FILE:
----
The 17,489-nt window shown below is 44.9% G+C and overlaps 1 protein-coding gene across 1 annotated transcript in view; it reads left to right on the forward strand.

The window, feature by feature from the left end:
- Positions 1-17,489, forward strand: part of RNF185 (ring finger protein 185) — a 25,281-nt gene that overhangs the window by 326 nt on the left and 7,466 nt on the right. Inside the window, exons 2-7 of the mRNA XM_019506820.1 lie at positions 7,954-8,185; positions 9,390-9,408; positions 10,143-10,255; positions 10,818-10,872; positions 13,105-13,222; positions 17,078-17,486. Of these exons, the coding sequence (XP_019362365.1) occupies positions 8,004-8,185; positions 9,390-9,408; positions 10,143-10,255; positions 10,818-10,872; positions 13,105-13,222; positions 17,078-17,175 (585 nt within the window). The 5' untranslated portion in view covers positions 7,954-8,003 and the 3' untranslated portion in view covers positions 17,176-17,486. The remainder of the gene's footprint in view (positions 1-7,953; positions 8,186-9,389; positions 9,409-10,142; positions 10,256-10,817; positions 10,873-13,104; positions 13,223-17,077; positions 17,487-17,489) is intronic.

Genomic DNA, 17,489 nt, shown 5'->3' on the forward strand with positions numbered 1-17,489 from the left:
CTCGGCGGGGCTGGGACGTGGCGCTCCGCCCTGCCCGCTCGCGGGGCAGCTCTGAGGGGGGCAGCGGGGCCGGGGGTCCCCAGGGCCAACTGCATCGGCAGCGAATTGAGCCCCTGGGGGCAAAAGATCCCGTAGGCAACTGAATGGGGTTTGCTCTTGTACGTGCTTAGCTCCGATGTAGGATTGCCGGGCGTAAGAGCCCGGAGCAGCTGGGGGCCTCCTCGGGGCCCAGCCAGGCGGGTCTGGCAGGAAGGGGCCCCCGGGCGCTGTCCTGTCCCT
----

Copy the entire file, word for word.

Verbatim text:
The 17,489-nt window shown below is 44.9% G+C and overlaps 1 protein-coding gene across 1 annotated transcript in view; it reads left to right on the forward strand.

The window, feature by feature from the left end:
- Positions 1-17,489, forward strand: part of RNF185 (ring finger protein 185) — a 25,281-nt gene that overhangs the window by 326 nt on the left and 7,466 nt on the right. Inside the window, exons 2-7 of the mRNA XM_019506820.1 lie at positions 7,954-8,185; positions 9,390-9,408; positions 10,143-10,255; positions 10,818-10,872; positions 13,105-13,222; positions 17,078-17,486. Of these exons, the coding sequence (XP_019362365.1) occupies positions 8,004-8,185; positions 9,390-9,408; positions 10,143-10,255; positions 10,818-10,872; positions 13,105-13,222; positions 17,078-17,175 (585 nt within the window). The 5' untranslated portion in view covers positions 7,954-8,003 and the 3' untranslated portion in view covers positions 17,176-17,486. The remainder of the gene's footprint in view (positions 1-7,953; positions 8,186-9,389; positions 9,409-10,142; positions 10,256-10,817; positions 10,873-13,104; positions 13,223-17,077; positions 17,487-17,489) is intronic.

Genomic DNA, 17,489 nt, shown 5'->3' on the forward strand with positions numbered 1-17,489 from the left:
CTCGGCGGGGCTGGGACGTGGCGCTCCGCCCTGCCCGCTCGCGGGGCAGCTCTGAGGGGGGCAGCGGGGCCGGGGGTCCCCAGGGCCAACTGCATCGGCAGCGAATTGAGCCCCTGGGGGCAAAAGATCCCGTAGGCAACTGAATGGGGTTTGCTCTTGTACGTGCTTAGCTCCGATGTAGGATTGCCGGGCGTAAGAGCCCGGAGCAGCTGGGGGCCTCCTCGGGGCCCAGCCAGGCGGGTCTGGCAGGAAGGGGCCCCCGGGCGCTGTCCTGTCCCT